Ewing Family Association

Clan Ewing of Scotland
Elbert William R. Ewing, A.M., LL.B., LL.D.

Chapter I

Which Ewings

and Why

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History is genealogy amplified. To its members the family story is as important and as interesting and as necessary as is the knowledge of the history of a people to the finished scholar or to the statesman or to the legislator. Pride of ancestral pedigree is an important element of patriotism. The value and inspiration arising from a knowledge of a sturdy and intelligent ancestry have been recognized since early civilization.

The Ewings of whom I write are scions of a most intelligent, patriotic and properly aggressive stock. Far and near the Ewings, spreading into all civilized lands, have furnished an unusual number of trusted leaders and successful captains of industry. I would not leave the impression that I believe all our Ewings are great people or important leaders. One of our name once wrote me that all the Ewings he knew preferred to leave leadership and great industrial responsibility to others. Certainly, there are exceptions. I have met a few of our blood who were positively “cranky;” and a few others who thought all the virtue and all the brains the exclusive patent of their immediate branch, in fact, confined to but few of that branch! A very few have been found who entertain a sickly sentiment regarding family lineage. All such, I am fully satisfied, are the decided exceptions. What I mean is that, a comparatively recent common ancestry considered, our family in general have made good in an unusual and very pleasing percentage. What I hope to impress is that the foundation stock is of the best; and, therefore, that each for himself or herself may build in greater confidence. My hope is that this knowledge will inspire the individual to the highest, purest, sanest living in all the worth-while spheres of his or her life.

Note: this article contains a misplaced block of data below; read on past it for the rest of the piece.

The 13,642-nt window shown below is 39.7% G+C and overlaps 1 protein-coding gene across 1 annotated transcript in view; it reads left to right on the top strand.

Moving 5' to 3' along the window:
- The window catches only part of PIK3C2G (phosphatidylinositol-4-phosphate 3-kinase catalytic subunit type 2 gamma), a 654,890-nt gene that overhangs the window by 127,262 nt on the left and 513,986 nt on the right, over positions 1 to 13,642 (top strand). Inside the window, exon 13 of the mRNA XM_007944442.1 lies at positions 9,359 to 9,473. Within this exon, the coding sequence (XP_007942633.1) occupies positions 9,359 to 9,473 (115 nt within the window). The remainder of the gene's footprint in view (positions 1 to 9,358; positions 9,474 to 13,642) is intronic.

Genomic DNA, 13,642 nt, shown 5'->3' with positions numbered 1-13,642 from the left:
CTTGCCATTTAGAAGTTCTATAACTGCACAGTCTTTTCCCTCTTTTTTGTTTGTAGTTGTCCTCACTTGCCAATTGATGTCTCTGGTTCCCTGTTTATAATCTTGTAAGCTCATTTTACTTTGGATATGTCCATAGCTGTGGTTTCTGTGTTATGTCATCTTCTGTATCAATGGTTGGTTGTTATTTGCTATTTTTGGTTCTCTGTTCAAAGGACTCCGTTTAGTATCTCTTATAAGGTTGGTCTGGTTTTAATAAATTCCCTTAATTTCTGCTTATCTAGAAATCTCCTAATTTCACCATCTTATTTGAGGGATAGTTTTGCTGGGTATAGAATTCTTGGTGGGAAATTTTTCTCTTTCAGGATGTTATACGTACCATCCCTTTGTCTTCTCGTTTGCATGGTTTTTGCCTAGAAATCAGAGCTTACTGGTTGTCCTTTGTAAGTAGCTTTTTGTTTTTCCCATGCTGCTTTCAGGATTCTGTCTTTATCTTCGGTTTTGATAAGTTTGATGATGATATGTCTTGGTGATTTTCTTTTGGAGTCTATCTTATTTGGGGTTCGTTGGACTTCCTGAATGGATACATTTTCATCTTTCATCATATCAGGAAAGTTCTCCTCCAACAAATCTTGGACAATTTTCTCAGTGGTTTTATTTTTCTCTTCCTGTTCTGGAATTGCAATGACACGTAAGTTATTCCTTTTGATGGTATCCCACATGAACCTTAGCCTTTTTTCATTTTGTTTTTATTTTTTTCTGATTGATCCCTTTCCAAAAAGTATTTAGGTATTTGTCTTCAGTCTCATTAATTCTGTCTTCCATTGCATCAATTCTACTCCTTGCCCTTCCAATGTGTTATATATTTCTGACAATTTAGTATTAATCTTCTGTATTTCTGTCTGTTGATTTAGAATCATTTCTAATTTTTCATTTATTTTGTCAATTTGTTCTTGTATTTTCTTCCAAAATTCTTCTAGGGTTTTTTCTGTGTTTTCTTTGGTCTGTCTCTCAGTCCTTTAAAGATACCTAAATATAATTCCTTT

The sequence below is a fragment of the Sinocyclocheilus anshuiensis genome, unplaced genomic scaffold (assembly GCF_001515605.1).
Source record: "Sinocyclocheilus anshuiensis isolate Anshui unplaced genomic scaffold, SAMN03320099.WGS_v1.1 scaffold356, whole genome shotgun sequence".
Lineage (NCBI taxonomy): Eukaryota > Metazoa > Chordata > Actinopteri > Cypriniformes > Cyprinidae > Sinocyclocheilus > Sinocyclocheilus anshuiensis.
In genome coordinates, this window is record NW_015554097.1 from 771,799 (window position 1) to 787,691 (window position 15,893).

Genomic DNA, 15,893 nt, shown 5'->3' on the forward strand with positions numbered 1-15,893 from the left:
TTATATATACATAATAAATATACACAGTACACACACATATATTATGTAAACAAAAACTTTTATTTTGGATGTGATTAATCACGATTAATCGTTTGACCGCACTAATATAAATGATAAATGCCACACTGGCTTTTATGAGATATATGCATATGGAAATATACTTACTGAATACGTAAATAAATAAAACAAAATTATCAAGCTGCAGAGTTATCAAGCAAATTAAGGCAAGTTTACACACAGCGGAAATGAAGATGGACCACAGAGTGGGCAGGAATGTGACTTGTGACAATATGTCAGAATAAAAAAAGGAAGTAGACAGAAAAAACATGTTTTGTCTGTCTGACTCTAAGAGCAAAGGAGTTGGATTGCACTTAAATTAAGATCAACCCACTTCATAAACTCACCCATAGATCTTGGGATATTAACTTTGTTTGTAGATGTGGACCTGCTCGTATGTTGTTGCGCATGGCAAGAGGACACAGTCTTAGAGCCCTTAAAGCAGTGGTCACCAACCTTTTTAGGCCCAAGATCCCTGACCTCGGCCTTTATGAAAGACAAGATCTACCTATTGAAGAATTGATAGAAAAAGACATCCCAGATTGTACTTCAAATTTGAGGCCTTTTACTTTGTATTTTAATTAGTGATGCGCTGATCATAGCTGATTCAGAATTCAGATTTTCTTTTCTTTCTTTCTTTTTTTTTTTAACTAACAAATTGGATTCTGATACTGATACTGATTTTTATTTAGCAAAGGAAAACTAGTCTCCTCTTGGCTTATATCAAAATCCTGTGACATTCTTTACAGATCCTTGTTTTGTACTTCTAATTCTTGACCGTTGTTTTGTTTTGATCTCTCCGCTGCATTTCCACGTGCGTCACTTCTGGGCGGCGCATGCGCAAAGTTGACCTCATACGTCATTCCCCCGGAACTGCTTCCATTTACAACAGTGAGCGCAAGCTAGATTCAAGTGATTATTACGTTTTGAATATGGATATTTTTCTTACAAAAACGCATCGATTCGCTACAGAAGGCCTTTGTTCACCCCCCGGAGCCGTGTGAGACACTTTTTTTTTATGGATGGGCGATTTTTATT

Not only is the foundation stock good; in later generations the blood is creditably manifest. There are, a common ancestry considered, many Ewings of our stock in the United States; there is quite a large number in Canada; considerable numbers are in Australia and New Zealand; some worthy representatives of the family are in South America, and yet other favorably known and long-established Ewing families are here and there, go where one may. “The Scotch Ewings have wandered far and have generally been successful and splendid citizens,” remarked a widely traveled and extensively read Englishman to me recently So I have found. As a class they are respected and happily reputable.

These statements are made upon the evidence of those not related to us. For instance, of the much proof upon this point, the widely known genealogist, Spooner, in his Historic Families of America, says:

It is noteworthy that all the Ewing families of America have been distinguished for patriotism, and most of them have been characterized by both civic and military attainments.

Mr. R. D. Buford, long one of the most widely known and best-loved men of Bedford County, Virginia, who, for nearly seventy-five years knew one branch of the Virginia family, of which I particularly write, in a letter to me says: